Comment: Now the tricky bit - realpolitik

Mhairi Black is one of the many new SNP MPs who will have to learn the ropes of Westminster life from experienced fellow SNP MPs.  Picture: Getty Images
Mhairi Black is one of the many new SNP MPs who will have to learn the ropes of Westminster life from experienced fellow SNP MPs. Picture: Getty Images
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IT IS in the SNP’s interest to respect Westminster and use its new MPs in a positive way, which will be a relief to business, says Alastair Ross

Voters probably came to terms with the General Election result within hours of David Cameron returning to Downing Street. Businesses, however, are still poring over what the UK’s first Conservative Government in 18 years will do.

The party’s track record in Holyrood shows it’s keen to work with business

In contrast to coalition, we have the clarity of a Conservative manifesto to be implemented in full by 2020. So what should we expect?

The last administration’s economic policy will continue, with the anticipation that economic recovery and growth will maintain recent upward trends, but the Institute of Fiscal Studies’ concerns on Conservative pledges on taxation, borrowing and public spending remain.

We can also expect a change in the UK’s relationship with Europe. If Prime Minister David Cameron succeeds in his renegotiations with the EU, then we will remain a partner in our most valuable export market. If he fails, then we face a referendum and the possibility of a “Brexit” with no clear alternative trade network to fall back on.

Firms which resented the disruption of last year’s independence referendum face another two years of uncertainty surrounding the UK’s membership of the European Union. Most business people were cautious about getting involved in the politics of Scottish independence but there is already much more appetite to make a case for the UK to remain in the EU.

In domestic terms, there will be further devolution for Scotland, including elements of taxation and welfare, with another Scotland Bill anticipated in the Queen’s Speech on Wednesday. What we don’t know is how far this process will go, especially with a record number of SNP MPs in Westminster adding their weight to the Scottish Government’s call to go beyond the draft legislation published in January and the recommendations of last November’s Smith Commission. The overriding question remains: how will the powers devolved from Westminster to Holyrood help to improve Scotland’s economic growth rate and productivity levels?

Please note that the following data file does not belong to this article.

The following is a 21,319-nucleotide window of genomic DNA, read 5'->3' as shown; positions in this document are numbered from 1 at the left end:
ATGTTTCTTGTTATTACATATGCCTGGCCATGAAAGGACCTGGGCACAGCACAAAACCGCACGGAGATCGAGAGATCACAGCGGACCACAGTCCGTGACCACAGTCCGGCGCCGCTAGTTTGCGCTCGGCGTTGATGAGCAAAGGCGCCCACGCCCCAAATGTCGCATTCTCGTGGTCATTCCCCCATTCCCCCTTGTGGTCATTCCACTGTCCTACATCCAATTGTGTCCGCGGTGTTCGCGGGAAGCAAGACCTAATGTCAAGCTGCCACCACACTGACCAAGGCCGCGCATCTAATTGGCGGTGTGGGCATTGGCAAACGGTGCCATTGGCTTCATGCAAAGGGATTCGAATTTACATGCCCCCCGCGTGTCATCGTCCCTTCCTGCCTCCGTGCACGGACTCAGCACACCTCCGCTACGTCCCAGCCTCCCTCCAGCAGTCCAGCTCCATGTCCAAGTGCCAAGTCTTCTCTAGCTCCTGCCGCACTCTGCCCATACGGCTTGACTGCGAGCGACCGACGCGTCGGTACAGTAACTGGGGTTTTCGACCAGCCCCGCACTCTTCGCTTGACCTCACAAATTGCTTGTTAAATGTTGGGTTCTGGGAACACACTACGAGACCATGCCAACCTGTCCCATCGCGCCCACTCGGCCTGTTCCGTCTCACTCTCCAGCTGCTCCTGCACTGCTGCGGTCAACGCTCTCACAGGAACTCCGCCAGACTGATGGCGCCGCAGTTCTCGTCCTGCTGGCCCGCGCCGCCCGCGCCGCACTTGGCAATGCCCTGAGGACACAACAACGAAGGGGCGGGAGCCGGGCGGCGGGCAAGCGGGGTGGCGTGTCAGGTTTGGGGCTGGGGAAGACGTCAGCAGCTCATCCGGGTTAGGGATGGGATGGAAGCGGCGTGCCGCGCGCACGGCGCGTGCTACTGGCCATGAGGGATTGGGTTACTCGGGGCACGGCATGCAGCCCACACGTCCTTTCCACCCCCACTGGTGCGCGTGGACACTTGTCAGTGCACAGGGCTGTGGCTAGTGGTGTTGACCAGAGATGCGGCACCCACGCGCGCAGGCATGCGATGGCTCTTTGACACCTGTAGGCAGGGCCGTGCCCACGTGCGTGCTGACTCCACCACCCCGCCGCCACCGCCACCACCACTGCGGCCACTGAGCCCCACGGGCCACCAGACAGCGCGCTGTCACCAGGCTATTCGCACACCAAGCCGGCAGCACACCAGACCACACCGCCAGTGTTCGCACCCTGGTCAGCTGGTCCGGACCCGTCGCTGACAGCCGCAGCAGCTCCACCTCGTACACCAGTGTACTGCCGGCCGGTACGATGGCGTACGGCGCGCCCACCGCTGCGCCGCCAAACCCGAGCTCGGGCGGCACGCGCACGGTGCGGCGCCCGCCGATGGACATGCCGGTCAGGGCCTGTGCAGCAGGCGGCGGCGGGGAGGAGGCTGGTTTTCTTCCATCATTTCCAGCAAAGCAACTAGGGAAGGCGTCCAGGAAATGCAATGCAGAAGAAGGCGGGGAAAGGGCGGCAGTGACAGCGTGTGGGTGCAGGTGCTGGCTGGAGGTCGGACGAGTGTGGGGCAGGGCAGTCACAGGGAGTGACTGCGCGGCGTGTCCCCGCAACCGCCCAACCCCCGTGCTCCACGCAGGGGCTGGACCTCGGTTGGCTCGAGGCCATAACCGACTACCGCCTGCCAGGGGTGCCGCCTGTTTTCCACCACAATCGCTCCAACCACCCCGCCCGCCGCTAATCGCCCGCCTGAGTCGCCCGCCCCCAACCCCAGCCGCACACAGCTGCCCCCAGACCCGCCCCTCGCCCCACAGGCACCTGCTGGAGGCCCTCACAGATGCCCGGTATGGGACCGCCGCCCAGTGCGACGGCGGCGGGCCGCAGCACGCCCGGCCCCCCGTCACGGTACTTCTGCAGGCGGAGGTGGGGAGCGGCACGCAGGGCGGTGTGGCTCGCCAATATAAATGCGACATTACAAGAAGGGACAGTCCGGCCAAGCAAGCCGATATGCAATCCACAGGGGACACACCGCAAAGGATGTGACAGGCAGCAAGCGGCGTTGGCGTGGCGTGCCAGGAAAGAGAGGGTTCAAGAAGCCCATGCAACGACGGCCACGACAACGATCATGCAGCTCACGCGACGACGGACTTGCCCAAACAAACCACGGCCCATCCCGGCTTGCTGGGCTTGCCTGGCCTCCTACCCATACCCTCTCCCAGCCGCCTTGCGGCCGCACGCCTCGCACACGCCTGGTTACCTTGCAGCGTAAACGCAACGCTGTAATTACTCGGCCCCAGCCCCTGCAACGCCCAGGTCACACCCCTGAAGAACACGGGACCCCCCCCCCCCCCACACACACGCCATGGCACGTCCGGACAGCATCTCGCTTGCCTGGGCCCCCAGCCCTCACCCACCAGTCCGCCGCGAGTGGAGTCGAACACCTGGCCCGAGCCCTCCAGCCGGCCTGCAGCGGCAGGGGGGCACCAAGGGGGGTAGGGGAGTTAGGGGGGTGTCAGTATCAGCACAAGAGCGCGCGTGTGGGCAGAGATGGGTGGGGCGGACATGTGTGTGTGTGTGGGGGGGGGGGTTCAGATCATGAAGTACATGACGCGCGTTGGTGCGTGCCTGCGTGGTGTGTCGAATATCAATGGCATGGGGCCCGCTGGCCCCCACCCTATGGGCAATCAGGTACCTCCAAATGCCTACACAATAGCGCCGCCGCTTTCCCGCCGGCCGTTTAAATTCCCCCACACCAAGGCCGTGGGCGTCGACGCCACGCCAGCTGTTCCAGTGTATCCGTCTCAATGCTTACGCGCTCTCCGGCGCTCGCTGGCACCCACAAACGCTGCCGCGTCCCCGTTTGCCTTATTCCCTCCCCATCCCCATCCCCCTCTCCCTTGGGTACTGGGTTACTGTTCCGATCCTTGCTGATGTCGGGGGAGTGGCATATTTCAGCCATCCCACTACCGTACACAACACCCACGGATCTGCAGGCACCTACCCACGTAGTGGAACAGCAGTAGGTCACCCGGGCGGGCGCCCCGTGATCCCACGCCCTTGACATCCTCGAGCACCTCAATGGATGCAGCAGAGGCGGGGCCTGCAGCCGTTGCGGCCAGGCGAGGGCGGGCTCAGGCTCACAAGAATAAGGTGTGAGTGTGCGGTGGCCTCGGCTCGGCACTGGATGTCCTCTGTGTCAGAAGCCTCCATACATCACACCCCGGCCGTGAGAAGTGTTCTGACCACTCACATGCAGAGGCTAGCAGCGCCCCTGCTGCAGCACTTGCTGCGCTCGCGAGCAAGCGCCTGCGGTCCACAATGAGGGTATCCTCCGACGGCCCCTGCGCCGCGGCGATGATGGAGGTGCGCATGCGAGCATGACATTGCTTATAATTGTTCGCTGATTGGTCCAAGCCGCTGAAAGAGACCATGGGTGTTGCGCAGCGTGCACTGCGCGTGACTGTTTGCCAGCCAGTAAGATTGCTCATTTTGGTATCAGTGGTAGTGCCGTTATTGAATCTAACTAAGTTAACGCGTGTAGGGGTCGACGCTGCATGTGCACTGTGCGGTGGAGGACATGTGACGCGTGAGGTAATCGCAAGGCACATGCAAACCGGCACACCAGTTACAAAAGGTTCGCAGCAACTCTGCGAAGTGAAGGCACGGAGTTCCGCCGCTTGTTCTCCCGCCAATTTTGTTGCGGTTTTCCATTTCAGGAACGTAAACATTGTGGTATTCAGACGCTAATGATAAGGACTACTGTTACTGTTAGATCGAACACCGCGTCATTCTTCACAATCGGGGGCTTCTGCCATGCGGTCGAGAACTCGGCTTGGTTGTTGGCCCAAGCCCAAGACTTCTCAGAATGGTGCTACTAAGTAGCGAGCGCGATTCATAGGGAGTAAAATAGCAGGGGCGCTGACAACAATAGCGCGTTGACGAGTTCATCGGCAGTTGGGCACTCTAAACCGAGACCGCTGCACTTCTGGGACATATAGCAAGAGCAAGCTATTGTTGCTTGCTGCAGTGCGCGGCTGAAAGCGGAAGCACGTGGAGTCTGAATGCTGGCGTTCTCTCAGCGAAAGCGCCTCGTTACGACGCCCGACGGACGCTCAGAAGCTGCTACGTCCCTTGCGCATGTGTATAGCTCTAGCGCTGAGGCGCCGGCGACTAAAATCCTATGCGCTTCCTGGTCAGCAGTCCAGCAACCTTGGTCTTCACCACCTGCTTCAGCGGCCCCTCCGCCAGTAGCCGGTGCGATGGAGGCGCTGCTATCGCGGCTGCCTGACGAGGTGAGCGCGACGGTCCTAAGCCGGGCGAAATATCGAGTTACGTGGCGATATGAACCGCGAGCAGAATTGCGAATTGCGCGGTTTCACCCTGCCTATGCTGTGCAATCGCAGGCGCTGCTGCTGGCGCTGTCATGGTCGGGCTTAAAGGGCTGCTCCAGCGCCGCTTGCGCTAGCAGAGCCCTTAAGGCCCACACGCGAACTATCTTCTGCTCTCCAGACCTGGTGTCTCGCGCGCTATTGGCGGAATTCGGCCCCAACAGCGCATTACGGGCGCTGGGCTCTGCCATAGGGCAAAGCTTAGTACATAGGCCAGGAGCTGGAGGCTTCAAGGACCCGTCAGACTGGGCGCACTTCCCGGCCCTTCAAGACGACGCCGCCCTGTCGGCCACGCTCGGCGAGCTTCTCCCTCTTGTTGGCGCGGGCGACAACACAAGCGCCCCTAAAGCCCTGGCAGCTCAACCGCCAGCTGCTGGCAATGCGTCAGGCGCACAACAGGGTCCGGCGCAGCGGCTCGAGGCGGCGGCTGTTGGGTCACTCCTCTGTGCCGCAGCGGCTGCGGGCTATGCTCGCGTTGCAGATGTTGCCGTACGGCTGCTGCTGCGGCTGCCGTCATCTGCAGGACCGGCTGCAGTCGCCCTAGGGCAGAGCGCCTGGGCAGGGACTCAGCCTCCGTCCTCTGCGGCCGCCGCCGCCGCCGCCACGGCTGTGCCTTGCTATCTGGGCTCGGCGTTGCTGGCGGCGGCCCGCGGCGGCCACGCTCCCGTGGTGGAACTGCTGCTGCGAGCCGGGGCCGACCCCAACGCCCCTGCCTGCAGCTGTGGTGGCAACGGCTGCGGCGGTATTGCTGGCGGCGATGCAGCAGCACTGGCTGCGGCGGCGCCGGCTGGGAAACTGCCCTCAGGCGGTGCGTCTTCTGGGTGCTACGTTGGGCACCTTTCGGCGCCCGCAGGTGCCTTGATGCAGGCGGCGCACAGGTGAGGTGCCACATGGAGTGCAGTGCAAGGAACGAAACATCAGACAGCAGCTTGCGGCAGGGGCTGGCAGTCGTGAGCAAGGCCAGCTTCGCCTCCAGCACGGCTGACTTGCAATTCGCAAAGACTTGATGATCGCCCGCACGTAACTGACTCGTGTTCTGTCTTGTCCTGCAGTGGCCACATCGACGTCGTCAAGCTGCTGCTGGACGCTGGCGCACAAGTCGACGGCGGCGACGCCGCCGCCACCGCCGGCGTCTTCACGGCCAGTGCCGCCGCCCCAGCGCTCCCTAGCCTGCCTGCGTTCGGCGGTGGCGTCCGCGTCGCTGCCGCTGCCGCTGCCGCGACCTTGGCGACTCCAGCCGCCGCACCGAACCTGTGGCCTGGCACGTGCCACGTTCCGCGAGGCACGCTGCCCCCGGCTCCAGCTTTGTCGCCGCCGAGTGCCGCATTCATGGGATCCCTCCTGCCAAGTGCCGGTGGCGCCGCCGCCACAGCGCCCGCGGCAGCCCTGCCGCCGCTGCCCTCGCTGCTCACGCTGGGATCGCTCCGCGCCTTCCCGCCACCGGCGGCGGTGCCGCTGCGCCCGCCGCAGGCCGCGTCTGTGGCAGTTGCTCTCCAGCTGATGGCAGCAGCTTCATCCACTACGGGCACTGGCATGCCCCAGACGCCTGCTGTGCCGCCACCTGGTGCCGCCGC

A second independence referendum did not feature in the SNP manifesto and leader Nicola Sturgeon carefully avoided committing to one during the campaign, not least because her party cannot afford to lose another one. The SNP would prefer to delay another referendum until there are optimal conditions for a Yes vote – a clear majority of public support, sustained economic growth, and a few more years of Conservative rule to rail against – but will the huge surge in MPs and votes create a demand the First Minister cannot ignore?

Nicola Sturgeon said the election result changes nothing but claimed “the tectonic plates in Scottish politics have shifted”. SNP opposition to the Conservatives and Labour’s collapse closes down much of the ‘progressive alliance’ she had hoped to leverage to Scotland’s benefit.

However, there’s an onus on the new UK Government and the Scottish Government to show they can co-operate constructively – as the previous UK Government did on most matters outside the constitution. Westminster and Holyrood are more diametrically opposed than ever, but as many regulatory and policy issues straddle the Border then neither government can afford to be dragged into continual dispute – they need to demonstrate that the UK remains a viable and attractive marketplace for investment regardless of the political result.

The new caucus of 56 SNP MPs contains experienced business people like former Deutsche Bank executive Ian Blackford and Standard Lifer Michelle Thomson, lawyers Joanna Cherry, QC, and Tasmina Ahmed Sheikh, and of course former First Minister Alex Salmond.

I don’t see the SNP group as a destructive force at Westminster – they may not believe in the institution they’ve been elected to, but under Nicola Sturgeon, Stewart Hosie, Angus Robertson and Alex Salmond, they respect Parliament as an institution and will seek to play a positive, constructive part in it, albeit as an opposition party.

SNP MPs will have places on Select Committees including Business and Energy, and may get more representation on the powerful Treasury one to hold the UK government to account. “Team 56” will have the capacity and responsibility to get more involved in policy areas including tax, financial services, international trade, R&D, and energy even more than before. New MPs will need support in mastering those briefs and that’s an opportunity for businesses to tell them what’s required.

In all but three constituencies, your local MP will be an SNP one, but the party’s track record in Holyrood shows it’s keen to work with business in order to build its own economic credentials and so doors should be open both ways – we’ll find out over the coming years how useful these channels will be.

Alastair Ross is Director of Public Policy at Pinsent Masons. www.pinsentmasons.com